Now this is the crucial point to understand: Since neither of these conditions is present, QE2 is unlikely to produce an expansion of the broad money supply. QE merely causes an increase in M0. And as pointed out, an increase in M0, in and of itself, won't cause a substantial increase in the overall domestic money supply if there isn't a substantial expansion of credit in the domestic economy. As I've pointed out in prior articles such as Sobering Message From Fed's Kocherlakota: Fed Not as Powerful as Many Think, contrary to popular belief, the process of money creation is largely an organic or endogenous process in which the Fed is only one player. And right now, far from being a driver in the money-creation process, the Fed is in a reactive mode acting as a sort of "fire fighter" trying to prevent what would otherwise be a massive contraction in the money supply.

Please note that to this point, despite QE1 and the massive expansion of the Fed's balance sheet that this implied, various measures of the money supply, including M3 and MZM have actually contracted. See Is Fed Money Printing Leading to the Collapse of the US Dollar?

Increases in the Money Supply Don't Necessarily Lead to Inflation


For the sake of argument, let us assume for a moment that QE2 was implemented in such a manner and on such a scale that it actually led to a substantial increase in the broader measures of the money supply. As pointed out, this is unlikely. But let us indulge in this fantasy, just for fun. Would this lead to high rates of price inflation?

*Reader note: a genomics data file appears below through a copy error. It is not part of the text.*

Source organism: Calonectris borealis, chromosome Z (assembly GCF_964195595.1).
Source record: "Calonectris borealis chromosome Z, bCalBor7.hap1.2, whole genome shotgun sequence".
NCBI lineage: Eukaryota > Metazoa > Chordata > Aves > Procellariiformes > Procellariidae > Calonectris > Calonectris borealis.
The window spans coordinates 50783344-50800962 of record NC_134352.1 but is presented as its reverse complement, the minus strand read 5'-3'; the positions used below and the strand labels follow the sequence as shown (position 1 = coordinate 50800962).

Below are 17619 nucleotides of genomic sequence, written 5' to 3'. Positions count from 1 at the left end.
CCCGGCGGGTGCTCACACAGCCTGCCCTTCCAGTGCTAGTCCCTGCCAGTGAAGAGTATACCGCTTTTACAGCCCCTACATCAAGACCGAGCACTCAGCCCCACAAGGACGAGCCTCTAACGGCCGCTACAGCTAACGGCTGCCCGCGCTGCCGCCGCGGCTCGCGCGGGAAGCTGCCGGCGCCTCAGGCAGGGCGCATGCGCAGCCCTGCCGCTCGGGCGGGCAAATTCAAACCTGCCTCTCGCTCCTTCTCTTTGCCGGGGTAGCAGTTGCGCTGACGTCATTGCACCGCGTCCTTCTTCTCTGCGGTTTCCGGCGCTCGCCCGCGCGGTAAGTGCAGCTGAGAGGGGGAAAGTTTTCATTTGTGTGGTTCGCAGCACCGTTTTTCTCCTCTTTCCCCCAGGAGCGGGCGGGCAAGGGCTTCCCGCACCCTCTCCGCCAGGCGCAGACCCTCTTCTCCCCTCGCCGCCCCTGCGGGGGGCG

The short answer is: Probably not, unless the expansion provoked in the broad measures of the money supply were truly extraordinary (e.g. 25% or more).

The fact of the matter is that numerous studies have shown rather definitively that in highly developed economies, the money supply, whatever the definition, has little or no causal connection to inflation. Some studies show a very weak positive correlation; some studies show no substantial correlation; and quite a few studies show negative correlations. And with respect to causation, virtually nothing can be established.

Does this mean that money-supply statistics are of no use at all? No. But to the extent that they're useful at all, they are so for reasons that are quite different than most people are prone to think.

Perhaps the most useful way to think of measures of the money supply in a highly developed economy are as indirect and partial indicators of the effective demand for goods and services in the economy. The reason is clear: If there's no new demand for goods and services, there will be no net credit creation or new money creation. Similarly, without expansion of the money supply, the demand for credit as well as for goods and services will be constrained. The supply of money both enables and is enabled by the demand for goods and services in the economy. It's not a question of chicken or egg; they're essentially one and the same thing; you cannot have one without the other.

Thus, if we think of the money supply as a partial and indirect indicator of demand for goods and services, we can see that the rate of change in this variable could give us clues about the potential trajectory of inflation. For if all things remain equal, if the demand for goods and services rise, and aggregate supply remains constant, then prices will rise until aggregate supply and demand are equilibrated.